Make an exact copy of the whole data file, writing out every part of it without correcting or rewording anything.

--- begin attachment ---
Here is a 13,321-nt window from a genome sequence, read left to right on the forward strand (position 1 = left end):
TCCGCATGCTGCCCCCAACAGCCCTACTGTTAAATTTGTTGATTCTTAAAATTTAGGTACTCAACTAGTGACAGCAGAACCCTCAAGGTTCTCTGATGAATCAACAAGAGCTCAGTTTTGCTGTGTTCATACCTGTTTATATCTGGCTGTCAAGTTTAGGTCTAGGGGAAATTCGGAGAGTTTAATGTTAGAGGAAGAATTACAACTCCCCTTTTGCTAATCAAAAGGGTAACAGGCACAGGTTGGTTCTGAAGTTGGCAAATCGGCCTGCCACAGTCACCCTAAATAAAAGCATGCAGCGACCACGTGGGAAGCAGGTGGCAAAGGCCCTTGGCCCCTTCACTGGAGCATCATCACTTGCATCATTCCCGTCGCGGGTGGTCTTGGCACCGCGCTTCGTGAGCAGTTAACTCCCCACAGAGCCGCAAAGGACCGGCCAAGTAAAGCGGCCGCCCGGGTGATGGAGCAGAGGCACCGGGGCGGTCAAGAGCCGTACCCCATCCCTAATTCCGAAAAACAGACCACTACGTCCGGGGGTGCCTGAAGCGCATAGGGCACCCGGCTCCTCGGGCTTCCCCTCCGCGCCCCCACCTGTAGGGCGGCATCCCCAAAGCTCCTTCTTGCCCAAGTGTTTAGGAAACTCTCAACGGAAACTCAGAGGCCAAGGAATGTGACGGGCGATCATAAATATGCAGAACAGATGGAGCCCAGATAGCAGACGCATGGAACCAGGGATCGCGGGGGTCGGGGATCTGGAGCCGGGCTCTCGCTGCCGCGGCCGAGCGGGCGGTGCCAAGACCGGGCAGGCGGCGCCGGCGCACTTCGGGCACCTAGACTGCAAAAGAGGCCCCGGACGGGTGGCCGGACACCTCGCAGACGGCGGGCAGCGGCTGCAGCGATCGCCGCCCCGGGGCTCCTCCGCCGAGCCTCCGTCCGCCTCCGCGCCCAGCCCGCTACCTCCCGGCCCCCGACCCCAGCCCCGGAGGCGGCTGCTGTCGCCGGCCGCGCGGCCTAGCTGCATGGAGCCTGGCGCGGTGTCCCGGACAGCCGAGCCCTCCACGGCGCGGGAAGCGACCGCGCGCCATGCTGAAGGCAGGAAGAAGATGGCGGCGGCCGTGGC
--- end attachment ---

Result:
Here is a 13,321-nt window from a genome sequence, read left to right on the forward strand (position 1 = left end):
TCCGCATGCTGCCCCCAACAGCCCTACTGTTAAATTTGTTGATTCTTAAAATTTAGGTACTCAACTAGTGACAGCAGAACCCTCAAGGTTCTCTGATGAATCAACAAGAGCTCAGTTTTGCTGTGTTCATACCTGTTTATATCTGGCTGTCAAGTTTAGGTCTAGGGGAAATTCGGAGAGTTTAATGTTAGAGGAAGAATTACAACTCCCCTTTTGCTAATCAAAAGGGTAACAGGCACAGGTTGGTTCTGAAGTTGGCAAATCGGCCTGCCACAGTCACCCTAAATAAAAGCATGCAGCGACCACGTGGGAAGCAGGTGGCAAAGGCCCTTGGCCCCTTCACTGGAGCATCATCACTTGCATCATTCCCGTCGCGGGTGGTCTTGGCACCGCGCTTCGTGAGCAGTTAACTCCCCACAGAGCCGCAAAGGACCGGCCAAGTAAAGCGGCCGCCCGGGTGATGGAGCAGAGGCACCGGGGCGGTCAAGAGCCGTACCCCATCCCTAATTCCGAAAAACAGACCACTACGTCCGGGGGTGCCTGAAGCGCATAGGGCACCCGGCTCCTCGGGCTTCCCCTCCGCGCCCCCACCTGTAGGGCGGCATCCCCAAAGCTCCTTCTTGCCCAAGTGTTTAGGAAACTCTCAACGGAAACTCAGAGGCCAAGGAATGTGACGGGCGATCATAAATATGCAGAACAGATGGAGCCCAGATAGCAGACGCATGGAACCAGGGATCGCGGGGGTCGGGGATCTGGAGCCGGGCTCTCGCTGCCGCGGCCGAGCGGGCGGTGCCAAGACCGGGCAGGCGGCGCCGGCGCACTTCGGGCACCTAGACTGCAAAAGAGGCCCCGGACGGGTGGCCGGACACCTCGCAGACGGCGGGCAGCGGCTGCAGCGATCGCCGCCCCGGGGCTCCTCCGCCGAGCCTCCGTCCGCCTCCGCGCCCAGCCCGCTACCTCCCGGCCCCCGACCCCAGCCCCGGAGGCGGCTGCTGTCGCCGGCCGCGCGGCCTAGCTGCATGGAGCCTGGCGCGGTGTCCCGGACAGCCGAGCCCTCCACGGCGCGGGAAGCGACCGCGCGCCATGCTGAAGGCAGGAAGAAGATGGCGGCGGCCGTGGC